"Networking during the holidays presents a wonderful opportunity to expand and deepen your connections just by saying thank you," Williams says. "At a holiday party, don't make it about your agenda. It's a great time to practice inquiry vs. advocacy. Use your listening skills to really bond on a relational level."
• Reflect what you're hearing back during conversations: "Sounds like you're doing a really amazing job," or "Gosh, sounds like it's been a frustrating year," to enhance your listening skills.
• Be heartfelt and real. Give people in your circle something homemade like fudge or cookies, or even a small package of chocolates to let them know you're thinking of them.
• Send a holiday card with a genuine message of appreciation. Emails with earnest messages of thanks can work too, in a pinch. Consider sending a sincere message to a colleague and copying their boss because you want their manager to know how much their help has meant.
"So much of the year we are focused on solving problems at work," Williams says. "The holidays can be a time that passes by in a blur if we aren't careful. Taking a step back and focusing on the people we work with, really listening to them, saying thank you and respecting their contributions might be the best way to manage through holidays."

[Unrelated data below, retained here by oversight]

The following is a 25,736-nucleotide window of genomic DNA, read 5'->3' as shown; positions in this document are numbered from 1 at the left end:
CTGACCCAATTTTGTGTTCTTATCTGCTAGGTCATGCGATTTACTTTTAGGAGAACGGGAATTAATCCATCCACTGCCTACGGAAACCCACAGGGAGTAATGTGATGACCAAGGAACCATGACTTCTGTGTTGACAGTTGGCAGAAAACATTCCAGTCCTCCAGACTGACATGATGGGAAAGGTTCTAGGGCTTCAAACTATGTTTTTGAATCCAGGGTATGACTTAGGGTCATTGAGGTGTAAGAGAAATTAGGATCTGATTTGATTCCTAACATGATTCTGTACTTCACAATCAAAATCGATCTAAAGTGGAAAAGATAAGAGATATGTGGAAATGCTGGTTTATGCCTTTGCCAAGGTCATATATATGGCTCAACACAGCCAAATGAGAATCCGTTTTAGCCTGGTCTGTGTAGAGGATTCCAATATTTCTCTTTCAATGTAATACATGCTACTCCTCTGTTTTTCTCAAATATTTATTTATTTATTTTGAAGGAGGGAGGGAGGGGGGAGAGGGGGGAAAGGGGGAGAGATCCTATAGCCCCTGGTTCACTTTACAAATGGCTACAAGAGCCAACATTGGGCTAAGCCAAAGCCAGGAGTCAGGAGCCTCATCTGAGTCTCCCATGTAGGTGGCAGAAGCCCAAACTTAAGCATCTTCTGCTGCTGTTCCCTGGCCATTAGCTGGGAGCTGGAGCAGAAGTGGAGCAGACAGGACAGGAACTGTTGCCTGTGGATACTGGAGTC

For more information, visit www.wfu.edu.
November 28, 2011 7:32 pm
Traditions, whether passed down through generations or newly invented, help keep family and friends connected and close. Holidays are full of traditions, from the decorating of the tree to that annual winter getaway. But what happens when a tradition can’t be continued? When budgets or lifestyles change, you may be forced to find an alternative way to celebrate.
A recent Bing survey revealed that revamping holiday traditions is on the minds of many this year. Reasons vary; A major life change—such as marriage or a new baby—is the most popular reason (33 percent), with a change in financial situation coming in a close second (30 percent). No matter your reasoning, if you're looking to create new ways to celebrate and entertain this holiday, Bing's lifestyle expert, Karin Muskopf, offers the following tips:
Create Your Own Holiday
The holidays are one of the busiest party seasons of the year, and it can be tricky to get everyone together on one specific day.
"To me, it's less important what day of the year it is," said Muskopf, "and it's more about being together with good food and lots of laughs."